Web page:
Gary Thomas, who lives in Monroe, Ga., and has retired from a landscaping business, largely agrees. Thomas, who never received his degree, says those with advanced credentials are more likely to travel in circles where financial strategies and investment opportunities are discussed—and more likely to have excess cash to devote to them. Thomas says if he had money to invest, he would more likely put it into houses or gold than the stock market. "I'd rather make a little bit of profit than get in with some risky investment," he said.

Experience with debt produced a more varied pattern. Upper-income respondents (from families earning at least $100,000) were more likely than lower-middle-income families (earning between $30,000 and $50,000) to report possessing a home mortgage and a car loan, but similar proportions of the two groups reported credit-card and student-loan debt, unpaid personal loans, and no debt at all. One clear difference: Lower-middle-income families were three times as likely as those at the top (33 percent compared with 11 percent) to report unpaid medical bills.

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The evidence that better-educated and more affluent families engage the financial system more comfortably resurfaced on a question about where people turn for guidance in managing their money. Similar proportions of those with degrees (45 percent) and without them (48 percent) said they relied on friends and family members. But those with at least a four-year college education were about twice as likely to say they have consulted a professional financial adviser as those without a degree (46 percent versus 24 percent); again, even at the same income level, those with degrees were far more likely than those without to report consulting financial advisers. Smaller portions of the overall sample reported turning to advisers at their local bank (24 percent), a credit union (17 percent), financial publications (13 percent), websites (11 percent), or television programs (only 8 percent).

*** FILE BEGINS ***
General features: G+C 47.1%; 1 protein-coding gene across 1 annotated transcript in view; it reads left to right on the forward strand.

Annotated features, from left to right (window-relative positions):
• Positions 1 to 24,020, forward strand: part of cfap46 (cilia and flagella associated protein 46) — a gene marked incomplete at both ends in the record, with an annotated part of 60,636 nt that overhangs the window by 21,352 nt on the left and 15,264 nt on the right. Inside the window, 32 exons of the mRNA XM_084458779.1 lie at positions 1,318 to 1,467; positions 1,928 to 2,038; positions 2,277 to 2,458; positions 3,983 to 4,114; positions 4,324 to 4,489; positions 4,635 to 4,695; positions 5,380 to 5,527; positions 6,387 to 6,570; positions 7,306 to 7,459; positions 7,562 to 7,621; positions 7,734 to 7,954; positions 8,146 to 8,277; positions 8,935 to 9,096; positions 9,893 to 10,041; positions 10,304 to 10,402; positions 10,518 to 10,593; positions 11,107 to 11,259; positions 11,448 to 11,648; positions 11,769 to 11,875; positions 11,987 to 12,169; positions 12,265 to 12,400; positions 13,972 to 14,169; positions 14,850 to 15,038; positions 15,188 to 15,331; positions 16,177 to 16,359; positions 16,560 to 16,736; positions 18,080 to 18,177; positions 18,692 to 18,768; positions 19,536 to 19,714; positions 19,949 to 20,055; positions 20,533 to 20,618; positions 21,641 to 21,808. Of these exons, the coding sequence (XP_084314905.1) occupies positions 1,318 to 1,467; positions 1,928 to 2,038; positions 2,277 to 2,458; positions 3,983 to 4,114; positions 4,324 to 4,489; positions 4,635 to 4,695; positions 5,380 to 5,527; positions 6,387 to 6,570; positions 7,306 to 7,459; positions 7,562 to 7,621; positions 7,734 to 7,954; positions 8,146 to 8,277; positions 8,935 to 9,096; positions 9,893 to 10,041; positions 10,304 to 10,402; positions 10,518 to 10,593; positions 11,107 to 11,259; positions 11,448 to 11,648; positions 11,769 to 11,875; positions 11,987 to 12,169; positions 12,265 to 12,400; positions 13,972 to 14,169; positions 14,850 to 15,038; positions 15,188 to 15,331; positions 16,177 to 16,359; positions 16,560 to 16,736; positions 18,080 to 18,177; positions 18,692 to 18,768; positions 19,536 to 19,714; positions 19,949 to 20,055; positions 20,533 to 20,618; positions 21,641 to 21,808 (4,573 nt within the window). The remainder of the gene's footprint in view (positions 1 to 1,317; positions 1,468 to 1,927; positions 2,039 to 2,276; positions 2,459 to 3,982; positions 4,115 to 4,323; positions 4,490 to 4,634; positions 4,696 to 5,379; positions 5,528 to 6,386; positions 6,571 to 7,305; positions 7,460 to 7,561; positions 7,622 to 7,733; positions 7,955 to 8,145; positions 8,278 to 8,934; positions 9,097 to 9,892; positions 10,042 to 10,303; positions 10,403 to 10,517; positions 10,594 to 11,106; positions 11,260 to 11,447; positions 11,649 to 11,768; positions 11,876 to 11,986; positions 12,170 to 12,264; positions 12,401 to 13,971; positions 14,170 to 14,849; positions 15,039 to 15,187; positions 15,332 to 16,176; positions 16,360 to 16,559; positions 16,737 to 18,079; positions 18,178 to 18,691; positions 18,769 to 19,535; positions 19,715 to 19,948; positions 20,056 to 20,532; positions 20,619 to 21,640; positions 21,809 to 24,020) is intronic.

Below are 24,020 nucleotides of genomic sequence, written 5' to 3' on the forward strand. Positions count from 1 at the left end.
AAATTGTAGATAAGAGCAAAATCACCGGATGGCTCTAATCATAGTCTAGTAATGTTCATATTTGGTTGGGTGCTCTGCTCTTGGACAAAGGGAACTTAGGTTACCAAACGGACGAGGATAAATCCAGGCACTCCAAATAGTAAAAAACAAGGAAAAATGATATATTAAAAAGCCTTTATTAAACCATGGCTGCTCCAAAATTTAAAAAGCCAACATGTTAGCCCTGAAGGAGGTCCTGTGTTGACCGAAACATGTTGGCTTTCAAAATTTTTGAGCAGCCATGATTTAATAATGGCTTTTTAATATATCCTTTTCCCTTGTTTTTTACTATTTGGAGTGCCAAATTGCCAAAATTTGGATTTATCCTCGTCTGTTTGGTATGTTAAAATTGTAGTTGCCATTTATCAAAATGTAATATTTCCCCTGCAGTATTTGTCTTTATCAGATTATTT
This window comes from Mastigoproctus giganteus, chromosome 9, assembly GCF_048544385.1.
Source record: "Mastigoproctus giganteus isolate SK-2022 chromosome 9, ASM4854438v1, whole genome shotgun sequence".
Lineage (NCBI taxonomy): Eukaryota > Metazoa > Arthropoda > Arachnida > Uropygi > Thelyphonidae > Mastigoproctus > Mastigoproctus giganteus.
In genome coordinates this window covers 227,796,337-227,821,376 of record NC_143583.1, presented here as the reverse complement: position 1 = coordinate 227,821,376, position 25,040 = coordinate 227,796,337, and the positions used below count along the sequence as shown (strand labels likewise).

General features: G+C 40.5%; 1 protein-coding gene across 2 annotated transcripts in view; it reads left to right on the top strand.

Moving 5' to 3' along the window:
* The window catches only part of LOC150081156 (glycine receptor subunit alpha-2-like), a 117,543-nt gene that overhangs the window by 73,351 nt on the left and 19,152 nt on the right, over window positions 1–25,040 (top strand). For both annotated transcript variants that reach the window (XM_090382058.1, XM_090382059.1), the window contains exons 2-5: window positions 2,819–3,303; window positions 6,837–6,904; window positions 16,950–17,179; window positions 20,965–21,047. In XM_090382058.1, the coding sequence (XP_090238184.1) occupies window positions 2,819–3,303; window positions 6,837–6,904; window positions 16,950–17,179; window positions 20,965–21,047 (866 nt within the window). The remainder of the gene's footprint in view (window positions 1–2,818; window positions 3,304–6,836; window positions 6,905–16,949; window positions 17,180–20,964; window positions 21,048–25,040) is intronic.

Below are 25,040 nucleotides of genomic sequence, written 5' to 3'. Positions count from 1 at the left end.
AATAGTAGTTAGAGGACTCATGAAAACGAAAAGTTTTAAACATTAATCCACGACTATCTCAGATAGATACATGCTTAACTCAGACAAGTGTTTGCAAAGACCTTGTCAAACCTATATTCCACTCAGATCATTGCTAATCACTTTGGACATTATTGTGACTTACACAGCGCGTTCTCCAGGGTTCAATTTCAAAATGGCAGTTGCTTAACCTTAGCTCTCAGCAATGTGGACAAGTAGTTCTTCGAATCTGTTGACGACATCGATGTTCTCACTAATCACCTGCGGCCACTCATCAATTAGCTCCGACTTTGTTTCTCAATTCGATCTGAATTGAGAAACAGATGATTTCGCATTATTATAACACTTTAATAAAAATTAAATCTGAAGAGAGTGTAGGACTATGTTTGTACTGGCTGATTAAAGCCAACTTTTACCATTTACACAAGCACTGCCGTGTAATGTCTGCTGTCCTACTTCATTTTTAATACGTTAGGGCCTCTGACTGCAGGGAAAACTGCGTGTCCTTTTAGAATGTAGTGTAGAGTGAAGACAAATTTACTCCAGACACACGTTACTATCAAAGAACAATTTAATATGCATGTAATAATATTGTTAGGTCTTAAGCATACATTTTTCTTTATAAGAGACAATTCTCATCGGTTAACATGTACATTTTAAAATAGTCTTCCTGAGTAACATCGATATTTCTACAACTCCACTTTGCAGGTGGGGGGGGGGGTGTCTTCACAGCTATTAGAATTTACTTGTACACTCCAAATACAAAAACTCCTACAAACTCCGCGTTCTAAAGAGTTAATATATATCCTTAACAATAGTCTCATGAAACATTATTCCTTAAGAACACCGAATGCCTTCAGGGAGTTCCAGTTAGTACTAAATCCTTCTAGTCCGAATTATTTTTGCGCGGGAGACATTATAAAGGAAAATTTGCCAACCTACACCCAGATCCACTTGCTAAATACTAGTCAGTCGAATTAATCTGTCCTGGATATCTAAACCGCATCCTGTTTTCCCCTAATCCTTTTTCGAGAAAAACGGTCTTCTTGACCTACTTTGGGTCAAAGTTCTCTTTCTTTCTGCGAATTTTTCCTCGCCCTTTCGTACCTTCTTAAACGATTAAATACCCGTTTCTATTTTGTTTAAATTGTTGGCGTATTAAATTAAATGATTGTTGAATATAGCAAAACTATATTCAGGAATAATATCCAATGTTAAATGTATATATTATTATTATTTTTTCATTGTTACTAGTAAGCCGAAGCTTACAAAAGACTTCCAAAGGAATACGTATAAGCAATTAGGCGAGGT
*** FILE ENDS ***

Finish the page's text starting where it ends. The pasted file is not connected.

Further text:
When those who haven't used a financial adviser were asked the principal reason why, nearly two in five of both those with and without degrees said it was because they handled their finances themselves. Those without advanced education were more likely to say they stayed away because they didn't have enough money to invest, while those with degrees tilted slightly more toward reluctance to pay advisers' fees or doubts that advisers would invest in the interest of the client.